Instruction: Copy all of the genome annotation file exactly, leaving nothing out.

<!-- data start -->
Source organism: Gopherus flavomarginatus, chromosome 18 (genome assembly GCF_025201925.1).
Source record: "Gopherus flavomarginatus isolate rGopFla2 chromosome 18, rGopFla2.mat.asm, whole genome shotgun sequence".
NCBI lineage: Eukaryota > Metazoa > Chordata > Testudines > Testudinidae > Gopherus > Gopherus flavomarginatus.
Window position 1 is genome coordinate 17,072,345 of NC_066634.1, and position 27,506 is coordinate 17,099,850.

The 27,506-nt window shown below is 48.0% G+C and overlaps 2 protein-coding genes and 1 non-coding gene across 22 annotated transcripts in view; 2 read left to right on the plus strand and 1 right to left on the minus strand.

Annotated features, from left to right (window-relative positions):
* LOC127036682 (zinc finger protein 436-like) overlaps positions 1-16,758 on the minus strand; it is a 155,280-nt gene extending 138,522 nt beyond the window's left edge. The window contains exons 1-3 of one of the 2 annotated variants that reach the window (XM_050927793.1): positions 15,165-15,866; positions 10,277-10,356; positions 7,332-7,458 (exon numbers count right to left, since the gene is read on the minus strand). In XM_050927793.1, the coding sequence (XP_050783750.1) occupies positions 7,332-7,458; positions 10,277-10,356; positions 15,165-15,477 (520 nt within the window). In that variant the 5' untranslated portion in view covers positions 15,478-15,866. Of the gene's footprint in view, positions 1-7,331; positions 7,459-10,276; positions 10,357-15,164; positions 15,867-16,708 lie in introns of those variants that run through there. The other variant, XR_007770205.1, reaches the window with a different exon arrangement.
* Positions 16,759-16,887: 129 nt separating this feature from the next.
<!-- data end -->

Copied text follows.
Source organism: Gopherus flavomarginatus, chromosome 18 (genome assembly GCF_025201925.1).
Source record: "Gopherus flavomarginatus isolate rGopFla2 chromosome 18, rGopFla2.mat.asm, whole genome shotgun sequence".
NCBI lineage: Eukaryota > Metazoa > Chordata > Testudines > Testudinidae > Gopherus > Gopherus flavomarginatus.
Window position 1 is genome coordinate 17,072,345 of NC_066634.1, and position 27,506 is coordinate 17,099,850.

The 27,506-nt window shown below is 48.0% G+C and overlaps 2 protein-coding genes and 1 non-coding gene across 22 annotated transcripts in view; 2 read left to right on the plus strand and 1 right to left on the minus strand.

Annotated features, from left to right (window-relative positions):
* LOC127036682 (zinc finger protein 436-like) overlaps positions 1-16,758 on the minus strand; it is a 155,280-nt gene extending 138,522 nt beyond the window's left edge. The window contains exons 1-3 of one of the 2 annotated variants that reach the window (XM_050927793.1): positions 15,165-15,866; positions 10,277-10,356; positions 7,332-7,458 (exon numbers count right to left, since the gene is read on the minus strand). In XM_050927793.1, the coding sequence (XP_050783750.1) occupies positions 7,332-7,458; positions 10,277-10,356; positions 15,165-15,477 (520 nt within the window). In that variant the 5' untranslated portion in view covers positions 15,478-15,866. Of the gene's footprint in view, positions 1-7,331; positions 7,459-10,276; positions 10,357-15,164; positions 15,867-16,708 lie in introns of those variants that run through there. The other variant, XR_007770205.1, reaches the window with a different exon arrangement.
* Positions 16,759-16,887: 129 nt separating this feature from the next.